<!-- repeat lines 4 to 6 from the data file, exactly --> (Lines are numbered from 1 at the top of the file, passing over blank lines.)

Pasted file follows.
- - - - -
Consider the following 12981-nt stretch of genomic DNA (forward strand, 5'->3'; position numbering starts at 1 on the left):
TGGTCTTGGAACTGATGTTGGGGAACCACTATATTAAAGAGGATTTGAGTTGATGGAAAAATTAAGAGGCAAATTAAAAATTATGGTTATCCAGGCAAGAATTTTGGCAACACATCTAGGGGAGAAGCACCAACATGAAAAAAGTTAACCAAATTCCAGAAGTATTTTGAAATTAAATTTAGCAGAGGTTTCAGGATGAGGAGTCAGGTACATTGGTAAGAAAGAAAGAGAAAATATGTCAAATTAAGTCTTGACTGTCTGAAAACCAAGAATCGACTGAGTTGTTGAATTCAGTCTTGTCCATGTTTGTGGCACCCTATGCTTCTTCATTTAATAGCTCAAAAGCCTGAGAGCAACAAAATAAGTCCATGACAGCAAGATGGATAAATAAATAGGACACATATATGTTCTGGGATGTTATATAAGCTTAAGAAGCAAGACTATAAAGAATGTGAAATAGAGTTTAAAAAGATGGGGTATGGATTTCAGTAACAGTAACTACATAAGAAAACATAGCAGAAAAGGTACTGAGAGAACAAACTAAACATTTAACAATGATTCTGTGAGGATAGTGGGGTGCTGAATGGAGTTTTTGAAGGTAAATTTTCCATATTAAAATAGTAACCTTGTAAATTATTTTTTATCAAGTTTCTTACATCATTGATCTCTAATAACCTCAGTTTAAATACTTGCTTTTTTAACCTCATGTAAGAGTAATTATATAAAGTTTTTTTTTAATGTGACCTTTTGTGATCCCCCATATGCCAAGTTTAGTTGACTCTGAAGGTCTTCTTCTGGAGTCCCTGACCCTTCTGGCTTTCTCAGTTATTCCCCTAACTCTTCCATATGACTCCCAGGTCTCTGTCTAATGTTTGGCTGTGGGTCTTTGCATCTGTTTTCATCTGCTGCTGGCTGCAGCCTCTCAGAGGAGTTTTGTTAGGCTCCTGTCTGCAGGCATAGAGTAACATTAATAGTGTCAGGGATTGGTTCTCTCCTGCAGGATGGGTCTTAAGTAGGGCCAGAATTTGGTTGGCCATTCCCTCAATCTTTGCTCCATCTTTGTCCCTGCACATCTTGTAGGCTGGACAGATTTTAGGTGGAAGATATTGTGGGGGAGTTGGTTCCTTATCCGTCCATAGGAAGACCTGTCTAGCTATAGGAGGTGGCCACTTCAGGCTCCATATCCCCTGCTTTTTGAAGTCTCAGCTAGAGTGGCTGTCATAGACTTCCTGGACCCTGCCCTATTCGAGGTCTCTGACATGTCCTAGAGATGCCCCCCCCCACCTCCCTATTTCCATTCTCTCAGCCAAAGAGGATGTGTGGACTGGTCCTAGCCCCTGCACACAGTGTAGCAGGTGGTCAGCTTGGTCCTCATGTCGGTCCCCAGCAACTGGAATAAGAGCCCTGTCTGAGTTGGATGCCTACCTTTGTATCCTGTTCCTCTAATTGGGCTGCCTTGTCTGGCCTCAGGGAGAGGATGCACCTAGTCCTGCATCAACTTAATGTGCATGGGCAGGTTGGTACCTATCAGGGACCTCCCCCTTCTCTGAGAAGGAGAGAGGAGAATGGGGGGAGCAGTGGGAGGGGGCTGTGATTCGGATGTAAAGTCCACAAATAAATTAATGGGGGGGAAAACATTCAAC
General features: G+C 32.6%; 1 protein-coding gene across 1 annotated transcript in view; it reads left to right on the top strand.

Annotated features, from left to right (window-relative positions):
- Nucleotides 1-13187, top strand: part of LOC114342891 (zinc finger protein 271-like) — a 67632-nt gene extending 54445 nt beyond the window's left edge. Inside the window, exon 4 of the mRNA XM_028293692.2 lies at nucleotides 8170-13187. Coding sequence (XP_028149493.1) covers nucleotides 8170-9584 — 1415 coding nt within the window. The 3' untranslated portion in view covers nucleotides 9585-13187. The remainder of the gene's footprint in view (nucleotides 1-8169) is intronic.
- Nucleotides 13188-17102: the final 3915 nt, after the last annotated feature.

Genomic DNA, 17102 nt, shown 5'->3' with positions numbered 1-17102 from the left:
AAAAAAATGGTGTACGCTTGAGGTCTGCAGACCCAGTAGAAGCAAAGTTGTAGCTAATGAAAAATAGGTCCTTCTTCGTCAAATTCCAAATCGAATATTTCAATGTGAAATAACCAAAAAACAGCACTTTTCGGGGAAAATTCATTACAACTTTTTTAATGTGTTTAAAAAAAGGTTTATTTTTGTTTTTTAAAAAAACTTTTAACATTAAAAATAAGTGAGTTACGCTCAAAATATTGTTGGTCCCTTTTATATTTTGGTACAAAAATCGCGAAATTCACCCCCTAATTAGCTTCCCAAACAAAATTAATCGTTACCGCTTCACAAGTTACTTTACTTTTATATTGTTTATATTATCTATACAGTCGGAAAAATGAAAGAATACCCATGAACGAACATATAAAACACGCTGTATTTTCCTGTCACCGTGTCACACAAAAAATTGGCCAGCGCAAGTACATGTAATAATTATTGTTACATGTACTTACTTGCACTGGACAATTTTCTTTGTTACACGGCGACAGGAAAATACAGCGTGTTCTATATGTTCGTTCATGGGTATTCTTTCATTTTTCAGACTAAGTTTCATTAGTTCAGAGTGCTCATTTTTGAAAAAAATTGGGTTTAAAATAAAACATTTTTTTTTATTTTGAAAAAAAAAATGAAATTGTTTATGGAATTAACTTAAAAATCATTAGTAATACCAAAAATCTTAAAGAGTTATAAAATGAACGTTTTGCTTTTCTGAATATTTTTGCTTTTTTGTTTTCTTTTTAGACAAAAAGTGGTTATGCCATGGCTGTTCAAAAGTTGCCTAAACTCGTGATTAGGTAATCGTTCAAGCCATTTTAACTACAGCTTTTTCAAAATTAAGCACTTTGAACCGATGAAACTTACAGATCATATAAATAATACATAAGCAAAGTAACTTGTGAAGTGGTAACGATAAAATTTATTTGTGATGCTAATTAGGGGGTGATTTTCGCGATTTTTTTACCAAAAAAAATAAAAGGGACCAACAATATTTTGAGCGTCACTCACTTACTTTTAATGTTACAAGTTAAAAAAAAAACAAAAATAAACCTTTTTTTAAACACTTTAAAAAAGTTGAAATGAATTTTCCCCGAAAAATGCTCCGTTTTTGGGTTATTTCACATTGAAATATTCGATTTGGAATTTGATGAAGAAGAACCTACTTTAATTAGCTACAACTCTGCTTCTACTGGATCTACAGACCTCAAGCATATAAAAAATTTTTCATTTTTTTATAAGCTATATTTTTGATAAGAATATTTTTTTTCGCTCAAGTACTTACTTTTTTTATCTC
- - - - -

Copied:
Annotated features, from left to right (window-relative positions):
- Nucleotides 1-13187, top strand: part of LOC114342891 (zinc finger protein 271-like) — a 67632-nt gene extending 54445 nt beyond the window's left edge. Inside the window, exon 4 of the mRNA XM_028293692.2 lies at nucleotides 8170-13187. Coding sequence (XP_028149493.1) covers nucleotides 8170-9584 — 1415 coding nt within the window. The 3' untranslated portion in view covers nucleotides 9585-13187. The remainder of the gene's footprint in view (nucleotides 1-8169) is intronic.
- Nucleotides 13188-17102: the final 3915 nt, after the last annotated feature.